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Welcome back to the fourth and final installment of China Week, where I show a plethora of Chinese UNESCO sites. See parts one, two, and three if you missed them.

Today I have three completely new, never-before-featured-on-this-blog UNESCO sites: the Summer Palace of the Qing Dynasty, the home of the Peking Ape Man, and the Ming Tombs. All of them come from Wenyi on the Postcrossing forum.

UNESCO-beijing-summer-palac

Here you can see the “Garden of Harmonious Pleasures” at the Summer Palace in Beijing, one of the homes of the Qing royal family. The palace started as the “Garden of Clear Ripples” under the Qianlong Emperor in 1750. It was greatly expanded in 1888 by the dowager empress Cixi. The Palace was listed in 1998 because of its beautiful gardens and architecture.

UNESCO-peking-man

Next is Zhoukoudian, the home of the Peking Man, an early specimen of Homo erectus, an evolutionary ancestor of humans. Zhoukoudian is a system of caves in Beijing. The site was discovered in 1921 and contains tools that are at least 500,000 years old. Some of the caves also have artifacts from humans, i.e., Homo sapiens, dating back 10 to 20 thousand years. The caves were listed on the UNESCO list in 1987.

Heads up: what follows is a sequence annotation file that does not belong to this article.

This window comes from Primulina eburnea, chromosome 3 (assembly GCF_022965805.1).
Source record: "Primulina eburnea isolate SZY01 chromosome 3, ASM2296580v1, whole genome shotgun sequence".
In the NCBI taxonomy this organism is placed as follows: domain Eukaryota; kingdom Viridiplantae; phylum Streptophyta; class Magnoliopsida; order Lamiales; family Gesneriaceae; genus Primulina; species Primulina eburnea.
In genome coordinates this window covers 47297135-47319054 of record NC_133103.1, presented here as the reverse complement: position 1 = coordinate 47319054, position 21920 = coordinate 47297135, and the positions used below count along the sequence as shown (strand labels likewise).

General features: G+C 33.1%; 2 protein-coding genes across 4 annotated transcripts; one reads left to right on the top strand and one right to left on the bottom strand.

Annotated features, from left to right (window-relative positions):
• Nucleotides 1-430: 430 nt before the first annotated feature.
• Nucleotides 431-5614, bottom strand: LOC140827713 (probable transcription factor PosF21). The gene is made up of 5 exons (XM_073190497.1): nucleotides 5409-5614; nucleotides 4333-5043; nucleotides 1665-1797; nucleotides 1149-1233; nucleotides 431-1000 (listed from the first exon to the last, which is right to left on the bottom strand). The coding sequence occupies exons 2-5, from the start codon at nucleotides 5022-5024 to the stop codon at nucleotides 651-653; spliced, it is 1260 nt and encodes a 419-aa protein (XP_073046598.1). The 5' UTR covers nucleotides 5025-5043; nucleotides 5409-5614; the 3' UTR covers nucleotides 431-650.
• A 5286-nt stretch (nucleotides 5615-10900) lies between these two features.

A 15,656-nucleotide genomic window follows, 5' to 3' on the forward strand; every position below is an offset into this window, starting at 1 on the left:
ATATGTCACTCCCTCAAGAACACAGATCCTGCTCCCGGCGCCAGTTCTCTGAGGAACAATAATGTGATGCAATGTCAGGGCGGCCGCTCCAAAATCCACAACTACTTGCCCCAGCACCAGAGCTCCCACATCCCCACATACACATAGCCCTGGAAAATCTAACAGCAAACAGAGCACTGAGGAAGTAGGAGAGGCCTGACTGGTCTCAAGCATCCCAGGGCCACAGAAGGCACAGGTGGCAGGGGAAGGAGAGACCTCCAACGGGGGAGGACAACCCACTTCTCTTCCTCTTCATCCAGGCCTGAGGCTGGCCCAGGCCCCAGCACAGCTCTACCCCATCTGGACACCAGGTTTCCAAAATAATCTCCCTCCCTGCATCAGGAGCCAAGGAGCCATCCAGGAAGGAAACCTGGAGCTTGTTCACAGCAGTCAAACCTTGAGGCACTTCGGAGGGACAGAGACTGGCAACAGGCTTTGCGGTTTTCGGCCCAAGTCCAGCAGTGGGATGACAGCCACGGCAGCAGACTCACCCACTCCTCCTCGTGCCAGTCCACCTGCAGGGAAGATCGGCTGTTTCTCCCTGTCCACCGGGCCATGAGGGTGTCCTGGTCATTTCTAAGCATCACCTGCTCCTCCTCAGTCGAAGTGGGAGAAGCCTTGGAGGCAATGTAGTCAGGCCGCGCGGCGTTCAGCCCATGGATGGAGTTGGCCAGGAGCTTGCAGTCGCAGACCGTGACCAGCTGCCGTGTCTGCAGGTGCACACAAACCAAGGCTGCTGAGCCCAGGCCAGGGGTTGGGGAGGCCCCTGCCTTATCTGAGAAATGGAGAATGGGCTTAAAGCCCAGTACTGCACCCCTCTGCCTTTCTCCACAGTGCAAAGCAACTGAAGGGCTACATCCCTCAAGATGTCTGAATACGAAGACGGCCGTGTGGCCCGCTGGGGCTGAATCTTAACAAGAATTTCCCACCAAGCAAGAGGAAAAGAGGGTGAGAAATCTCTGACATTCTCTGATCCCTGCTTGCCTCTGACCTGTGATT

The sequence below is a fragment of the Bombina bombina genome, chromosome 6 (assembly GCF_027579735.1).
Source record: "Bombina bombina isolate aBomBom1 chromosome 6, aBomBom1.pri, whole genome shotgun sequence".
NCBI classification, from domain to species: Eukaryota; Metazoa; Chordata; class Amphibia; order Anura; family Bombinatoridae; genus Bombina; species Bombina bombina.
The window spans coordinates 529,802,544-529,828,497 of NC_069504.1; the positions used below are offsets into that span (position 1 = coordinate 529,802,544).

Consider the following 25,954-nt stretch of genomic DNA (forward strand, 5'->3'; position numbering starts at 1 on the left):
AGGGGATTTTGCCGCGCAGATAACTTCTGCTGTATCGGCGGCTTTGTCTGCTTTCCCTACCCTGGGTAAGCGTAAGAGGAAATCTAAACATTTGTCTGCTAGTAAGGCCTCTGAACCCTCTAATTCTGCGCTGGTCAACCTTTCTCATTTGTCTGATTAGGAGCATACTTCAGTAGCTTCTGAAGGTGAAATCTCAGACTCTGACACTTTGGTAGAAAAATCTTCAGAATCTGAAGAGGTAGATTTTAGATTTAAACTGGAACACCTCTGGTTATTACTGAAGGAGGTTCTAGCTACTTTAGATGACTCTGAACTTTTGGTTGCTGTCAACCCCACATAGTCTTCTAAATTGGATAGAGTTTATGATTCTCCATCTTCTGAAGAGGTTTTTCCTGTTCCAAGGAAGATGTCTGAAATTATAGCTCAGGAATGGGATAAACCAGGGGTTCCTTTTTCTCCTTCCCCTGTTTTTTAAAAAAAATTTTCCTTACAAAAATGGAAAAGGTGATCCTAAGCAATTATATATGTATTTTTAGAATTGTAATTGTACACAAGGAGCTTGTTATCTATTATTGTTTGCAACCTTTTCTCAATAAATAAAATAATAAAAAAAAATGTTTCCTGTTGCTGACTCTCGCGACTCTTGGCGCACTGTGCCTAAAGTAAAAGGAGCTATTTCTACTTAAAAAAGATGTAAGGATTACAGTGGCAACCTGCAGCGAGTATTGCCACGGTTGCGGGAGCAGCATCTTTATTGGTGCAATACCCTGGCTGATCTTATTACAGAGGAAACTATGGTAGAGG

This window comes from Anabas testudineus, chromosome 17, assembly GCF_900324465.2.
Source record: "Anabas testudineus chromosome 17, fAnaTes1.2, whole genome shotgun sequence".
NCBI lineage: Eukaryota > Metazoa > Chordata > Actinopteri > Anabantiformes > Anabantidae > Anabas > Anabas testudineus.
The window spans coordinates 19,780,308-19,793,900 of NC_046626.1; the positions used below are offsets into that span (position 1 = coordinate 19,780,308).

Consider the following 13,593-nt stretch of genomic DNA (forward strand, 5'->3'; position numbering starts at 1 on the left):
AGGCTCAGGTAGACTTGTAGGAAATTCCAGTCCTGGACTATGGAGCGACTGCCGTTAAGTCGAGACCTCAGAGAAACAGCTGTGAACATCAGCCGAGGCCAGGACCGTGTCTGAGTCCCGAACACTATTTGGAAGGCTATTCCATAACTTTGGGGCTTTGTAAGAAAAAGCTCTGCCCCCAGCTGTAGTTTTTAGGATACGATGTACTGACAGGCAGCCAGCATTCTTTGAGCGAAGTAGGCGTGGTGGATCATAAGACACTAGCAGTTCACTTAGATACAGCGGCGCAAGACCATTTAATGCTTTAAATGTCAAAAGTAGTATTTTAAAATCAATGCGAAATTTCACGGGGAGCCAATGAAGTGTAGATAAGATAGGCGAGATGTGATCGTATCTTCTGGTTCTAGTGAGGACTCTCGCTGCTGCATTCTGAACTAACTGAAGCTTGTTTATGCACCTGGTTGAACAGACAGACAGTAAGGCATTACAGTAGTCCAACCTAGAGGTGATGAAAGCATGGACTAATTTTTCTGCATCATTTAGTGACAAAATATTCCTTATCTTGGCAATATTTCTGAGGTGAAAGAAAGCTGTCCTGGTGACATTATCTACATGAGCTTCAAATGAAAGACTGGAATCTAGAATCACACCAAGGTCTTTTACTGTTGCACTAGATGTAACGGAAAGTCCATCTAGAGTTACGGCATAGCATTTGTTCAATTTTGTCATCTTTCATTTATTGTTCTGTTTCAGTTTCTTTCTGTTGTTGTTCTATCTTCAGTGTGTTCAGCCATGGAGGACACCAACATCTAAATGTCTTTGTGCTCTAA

UNESCO-ming-tombs

Finally, these elephant statues are from the Sacred Way at the Ming tombs in Beijing. Here there are thirteen tombs of Ming Emperors, dating from 1424 to 1644. The first Emperor buried here was Yongle, who had moved the capital from Nanjing to Beijing. The site was chosen based on geomancy principles; it is near mountains and a river, which are good signs in geomancy. The Ming Tombs were listed as the Imperial Tombs of the Ming and Qing Dynasties in 2000.

Here are the stamps:

CHINA-pavilion1997 CHINA-roses

That concludes China Week. I hope you’ve enjoyed the exploration of some of China’s many UNESCO sites!

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